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Programming Leftovers

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Development

  • Rust Lang team March update

    Did you know that you can see the lang team's active projects on our project board? We're still experimenting and evolving the setup, but the goal is that it should give you a quick overview of what kinds of things the lang team is focused on, and what stage they are in their development. Our minutes contain a writeup for each active project, but let me call out a few highlights here...

  • DIY primary/foreign key relationships, again

    In a blog post in 2020 I described a problem I was finding in linked tables. One table had a primary key field and the other had a foreign key field that should have referred back to the first table. That wasn't always the case, because the tables didn't always come from a database with referential integrity. The tables were sometimes built in spreadsheets and the primary and foreign keys were entered by hand.

    The defective tables usually have formatting differences or orphaned foreign keys. The formatting issue is that the primary key is something like "Abc_def_236-ghi" and the foreign key is "Abc-def-236-ghi"; close, but no cigar. Orphaned foreign keys are correctly formatted entries with no match at all in the primary key set.

  • Flutter 2.0 reaches stable and adds support for foldable and dual-screen devices

    For a while now, Flutter for Desktop has been in an alpha stage, which meant changing APIs, bugs, and performance issues. With Flutter 2.0, Google has moved its status to somewhere between beta and stable. What does that mean? Well, it’s available in Flutter 2.0 Stable, but Google doesn’t think it’s fully complete yet. It should be fine for production use, but there may be a bug here and there.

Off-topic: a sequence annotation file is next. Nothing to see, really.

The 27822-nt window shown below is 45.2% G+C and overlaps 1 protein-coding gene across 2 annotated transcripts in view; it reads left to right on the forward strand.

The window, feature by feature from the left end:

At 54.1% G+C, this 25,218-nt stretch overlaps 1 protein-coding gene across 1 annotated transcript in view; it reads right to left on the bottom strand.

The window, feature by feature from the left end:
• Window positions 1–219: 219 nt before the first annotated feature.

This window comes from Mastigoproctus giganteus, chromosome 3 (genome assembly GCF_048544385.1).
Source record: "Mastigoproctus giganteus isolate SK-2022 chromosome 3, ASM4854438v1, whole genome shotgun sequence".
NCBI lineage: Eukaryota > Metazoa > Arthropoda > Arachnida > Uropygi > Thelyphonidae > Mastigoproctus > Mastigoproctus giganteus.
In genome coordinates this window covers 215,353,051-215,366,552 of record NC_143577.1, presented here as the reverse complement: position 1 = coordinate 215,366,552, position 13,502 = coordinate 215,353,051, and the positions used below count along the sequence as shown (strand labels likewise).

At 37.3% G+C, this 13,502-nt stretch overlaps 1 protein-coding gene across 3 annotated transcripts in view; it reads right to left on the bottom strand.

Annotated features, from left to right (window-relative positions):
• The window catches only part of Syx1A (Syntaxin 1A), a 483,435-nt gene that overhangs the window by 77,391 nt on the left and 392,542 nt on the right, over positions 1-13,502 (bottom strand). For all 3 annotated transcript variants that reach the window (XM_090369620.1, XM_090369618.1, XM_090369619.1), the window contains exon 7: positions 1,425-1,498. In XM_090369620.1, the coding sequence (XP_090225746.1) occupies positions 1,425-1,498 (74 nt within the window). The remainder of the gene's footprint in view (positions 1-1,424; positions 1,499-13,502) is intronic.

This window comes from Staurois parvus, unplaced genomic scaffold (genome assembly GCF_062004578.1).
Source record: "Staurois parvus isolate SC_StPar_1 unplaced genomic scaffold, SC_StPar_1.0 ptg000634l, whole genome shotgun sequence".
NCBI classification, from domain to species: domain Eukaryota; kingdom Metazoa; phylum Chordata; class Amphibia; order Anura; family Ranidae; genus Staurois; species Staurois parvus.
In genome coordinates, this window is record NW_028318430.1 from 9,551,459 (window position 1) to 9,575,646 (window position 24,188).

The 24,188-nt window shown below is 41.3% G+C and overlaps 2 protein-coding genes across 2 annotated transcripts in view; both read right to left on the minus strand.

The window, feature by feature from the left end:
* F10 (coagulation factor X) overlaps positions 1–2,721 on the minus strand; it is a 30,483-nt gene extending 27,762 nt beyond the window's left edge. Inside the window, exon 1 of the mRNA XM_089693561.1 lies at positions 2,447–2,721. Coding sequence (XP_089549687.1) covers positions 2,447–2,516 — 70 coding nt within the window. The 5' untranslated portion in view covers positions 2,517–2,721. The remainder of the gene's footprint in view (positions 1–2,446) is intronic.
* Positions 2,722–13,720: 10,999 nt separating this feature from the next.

• How I Built a Web Scraper with Beautiful Soup and Used it to Land My First Job

    Landing any job, let alone a first job, can be a difficult process. Employers often tell you that you don't have enough experience for them to hire you. But that means you also won't get an opportunity to gain that experience (like a job).

    Landing a job in tech can feel even more challenging. On the one hand you have to answer interview questions well, like any other job. On the other you have to prove that your technical skills can do the job you're interviewing for.

    These hurdles can be difficult to overcome. In this article I'll share how I built a web scraper to help me land my first job in tech. I'll explain what exactly I built and the key lessons I learned. Most importantly, I'll share how I leveraged those lessons to ace my interviews and land a job offer.

  • We Sent 304,654 Coding Tests to Developers from 156 Countries – Here’s What We Learned

    At DevSkiller, we are known for our detailed industry reports that assist IT recruitment professionals with their hiring decisions. And this past year has been the most diverse and data-heavy set of information ever compiled by our team.

    Despite the circumstances that 2020 brought us, the show must go on. We have compiled 304,654 coding tests sent to developers in 156 countries to create the 2021 DevSkiller IT skills report.